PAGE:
I have to remind myself to appreciate Ryan’s gifts — the things he not only does better than average, but extraordinarily well.
It is hard, especially when he struggles. We spent part of Sunday at the town pool. For some reason, Ryan decided this summer that he no longer really enjoys being in the water. This is a bit of a concern, especially since we have another beach vacation planned for later in the summer.
At the pool, he usually occupies himself at the rec center. They have a Nok Hockey table and he often plays with other boys. He also often plays by himself, recreating some NHL game in his head, playing both sides of the table, providing the play-by-play at excessive volume, and keeping track of the stats with elaborate, hand-written box scores.
As you might imagine, this draws stares and quizzical looks. We check in on him from time to time, wanting to intervene, and if we’re being completely honest, wishing he would play in a more normal manner.
But he is happily occupied, and not asking to go home every five minutes. We enjoy some quiet time reading at a table by the pool while Riley is off playing in the water with friends. Every so often Ryan will materialize at our table, proudly displaying the stat sheet from his latest game and asking for food, or money for food, or “how many minutes until we go home?”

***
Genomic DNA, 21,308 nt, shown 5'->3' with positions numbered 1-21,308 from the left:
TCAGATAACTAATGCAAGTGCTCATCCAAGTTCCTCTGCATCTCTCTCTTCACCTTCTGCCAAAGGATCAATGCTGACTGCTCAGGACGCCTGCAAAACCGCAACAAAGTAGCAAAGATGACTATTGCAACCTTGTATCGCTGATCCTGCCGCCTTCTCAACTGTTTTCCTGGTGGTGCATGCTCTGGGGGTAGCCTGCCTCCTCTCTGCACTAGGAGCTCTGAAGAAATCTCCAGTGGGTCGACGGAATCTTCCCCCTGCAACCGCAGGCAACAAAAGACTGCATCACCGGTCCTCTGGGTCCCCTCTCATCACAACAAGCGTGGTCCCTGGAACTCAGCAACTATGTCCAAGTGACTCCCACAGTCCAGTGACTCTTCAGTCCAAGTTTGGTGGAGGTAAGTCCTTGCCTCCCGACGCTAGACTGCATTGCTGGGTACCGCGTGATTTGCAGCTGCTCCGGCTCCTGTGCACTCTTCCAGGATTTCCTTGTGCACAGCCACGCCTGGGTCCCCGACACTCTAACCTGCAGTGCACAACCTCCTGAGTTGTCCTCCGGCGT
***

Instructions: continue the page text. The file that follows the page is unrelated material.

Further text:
It is another of the many situations where we find ourselves torn between giving Ryan the space to do what makes him happy and pushing him outside of his comfort zone. In the end, we compromise. Veronica and I take turns popping into the rec center, encouraging him to play an actual game with another kid while we are there. We know he will go back to his own game as soon as opportunity presents, but it’s at least proof that he can play appropriately with other kids (and without making a million rules to turn a routine game of Nok Hockey into an approximation of an actual NHL game) even if it’s not his first choice. In this, I take at least partial satisfaction and rationalize allowing the rest by acknowledging that it makes him happy.
I think back to Saturday. I took both kids ice skating. We wanted Ryan to get back on the ice to see how he would do. We plan on him playing hockey again this fall but have chosen not to pursue year-round leagues, clinics and camps. He did quite well, barely taking a break during the 90-minutes session. Riley rested every couple of laps and stormed off any time she fell as Ryan happily weaved through the crowd.
Unlike other public skating sessions, Ryan did not act out an imaginary NHL game, cutting towards the net, pretending to shoot, and announcing — loudly — his “goals.” This was a pleasant surprise. Another: any time a child fell near him, Ryan skated right up to ask if they were OK. This was something entirely new and I don’t know where it came from. But it was a conscious decision on his part; When we got home he proudly told Veronica how he had tried to help anyone that fell down.